How do you Approach Substance Abusing Adolescents and Young Adults with ADHD?

Prior to commencing any treatment of adolescents and young adults with reported SUD and ADHD, a thorough diagnostic workup needs to be undertaken. Given that active SUD may exacerbate ADHD symptoms by as much as 30 % [61•], in patients who are not well known to the practitioner, a period of brief abstinence or low level use of substances is usually necessary to help establish a valid diagnosis [62]. As discussed elsewhere, the diagnosis of adolescents and young adults with ADHD is by clinical evaluation of the individual and/or caregiver as well as review of past performance, testing, medical/neurological issues, and consideration of adjunct completion of rating scales [63•, 64].

Treatment of adolescents and adults with ADHD is predicated upon empirically based data demonstrating improvement with cognitive behavioral therapies [65••, 66, 67••, 68••, 69] as well as pharmacological therapies [70]. The role of therapies for substance abusing individuals with ADHD has been largely predicated upon the use of medications with psychotherapies- this strategy is less well developed and more inferential. Below we highlight some of the studies that have been completed being particularly mindful of the potential role of adjunctive CBT to the ultimate outcomes for both SUD and ADHD.

The Role of Medication Stimulants, noradrenergic agents, and catecholaminergic antidepressants have all been found to be effective agents in reducing ADHD symptoms [4]. Several review studies have suggested that the use of nonstimulant agents (atomoxetine), antidepressants (bupropion), and extended-release or longer acting stimulants with lower abuse liability and diversion potential is preferable when treating adolescents with co-occurring ADHD and SUD [29, 7173]. There have been some differences in the literature regarding atomoxetine, a nonstimulant that is not associated with abuse and that has had success in treating ADHD. In patients with ADHD and SUD, results in outcome have seemed to vary depending upon the time the treatment was initiated (e.g., whether the study subjects were actively engaging in substance abuse or dependence versus being engaged in brief abstinence). In a 12-week multisite randomized controlled trial (RCT) of briefly abstinent alcoholic adults not receiving CBT, atomoxetine reduced ADHD, alcohol craving scores, and heavy drinking but not relapse [74]. Furthermore, neither serious adverse events nor evidence of impaired liver functioning was found in heavy (versus light) drinkers receiving atomoxetine [75]. In contrast, in a 12-week single site RCT of 70 current substance-abusing adolescents with ADHD receiving motivational interviewing and CBT, both placebo and atomoxetine groups improved similarly with no significant differences in either substance use or ADHD outcomes between groups [76]. McRae-Clark [77] found similar results in a recent 12-week RCT of atomoxetine or placebo in conjunction with motivational interviewing (MI). All adults with ADHD and concurrent cannabis dependence showed a significant decrease in symptoms by the end of the study, with no difference between treatment groups.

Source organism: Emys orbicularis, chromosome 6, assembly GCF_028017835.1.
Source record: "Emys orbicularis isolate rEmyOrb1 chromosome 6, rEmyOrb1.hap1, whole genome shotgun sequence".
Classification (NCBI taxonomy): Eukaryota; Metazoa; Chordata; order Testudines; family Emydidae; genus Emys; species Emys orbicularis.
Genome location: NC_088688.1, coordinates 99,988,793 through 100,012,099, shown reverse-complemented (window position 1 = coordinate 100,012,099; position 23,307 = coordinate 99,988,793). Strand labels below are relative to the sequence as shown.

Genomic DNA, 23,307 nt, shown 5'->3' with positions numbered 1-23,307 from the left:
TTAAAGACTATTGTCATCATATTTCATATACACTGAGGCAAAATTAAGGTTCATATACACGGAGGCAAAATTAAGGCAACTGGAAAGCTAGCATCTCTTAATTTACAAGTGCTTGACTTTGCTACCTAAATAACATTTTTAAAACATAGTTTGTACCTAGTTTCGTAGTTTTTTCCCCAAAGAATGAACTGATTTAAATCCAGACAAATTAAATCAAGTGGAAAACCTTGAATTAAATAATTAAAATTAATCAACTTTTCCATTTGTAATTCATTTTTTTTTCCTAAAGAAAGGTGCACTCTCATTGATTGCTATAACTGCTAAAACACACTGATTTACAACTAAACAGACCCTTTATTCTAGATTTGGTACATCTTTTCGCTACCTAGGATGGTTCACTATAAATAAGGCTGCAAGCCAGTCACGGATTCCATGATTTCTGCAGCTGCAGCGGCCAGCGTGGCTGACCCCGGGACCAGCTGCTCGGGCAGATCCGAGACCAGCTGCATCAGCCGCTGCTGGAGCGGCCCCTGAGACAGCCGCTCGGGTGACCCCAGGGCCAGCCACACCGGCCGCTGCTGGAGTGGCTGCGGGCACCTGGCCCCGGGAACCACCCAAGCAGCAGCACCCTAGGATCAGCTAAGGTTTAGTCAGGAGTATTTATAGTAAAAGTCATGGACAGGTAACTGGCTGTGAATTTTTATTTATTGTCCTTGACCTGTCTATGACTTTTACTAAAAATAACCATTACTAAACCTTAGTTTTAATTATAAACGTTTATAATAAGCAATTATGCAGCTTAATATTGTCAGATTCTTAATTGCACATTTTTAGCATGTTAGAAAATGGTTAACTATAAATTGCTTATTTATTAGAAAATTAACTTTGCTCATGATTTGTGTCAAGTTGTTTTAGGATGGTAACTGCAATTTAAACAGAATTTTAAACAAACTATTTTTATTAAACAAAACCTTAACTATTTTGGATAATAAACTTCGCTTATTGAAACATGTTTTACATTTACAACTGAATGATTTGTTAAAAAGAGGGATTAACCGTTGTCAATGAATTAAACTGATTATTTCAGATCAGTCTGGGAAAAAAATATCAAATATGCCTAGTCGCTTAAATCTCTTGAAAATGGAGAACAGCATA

Commensurate with the Thurstone [76] and McRae-Clark [77] findings with atomoxetine, several other recent stimulant studies have shown that when it comes to providing pharmacotherapy to current substance abusing individuals with ADHD, results suggest only minimal effects on the ADHD and substance use (See Table 1) [59••, 60••, 7681]. Riggs et al. [59••] published results from a well-conducted, large NIH multisite study focused on the treatment of adolescents with ADHD and SUD. In this 16-week RCT, 300 adolescents with mixed SUD received CBT along with either 72 mg/day of osmotic release oral system-methylphenidate (OROS MPH) or placebo. Significant improvement in symptoms was found for both treatment arms; however, there were no group differences between improvement in ADHD or SUD related to OROS MPH or placebo. Of note, stimulant medication was not found to be misused or abused and was reported to be of relatively low abuse liability [82•] as well as side effects being similar to other studies in non substance abusing adolescents with ADHD [59••].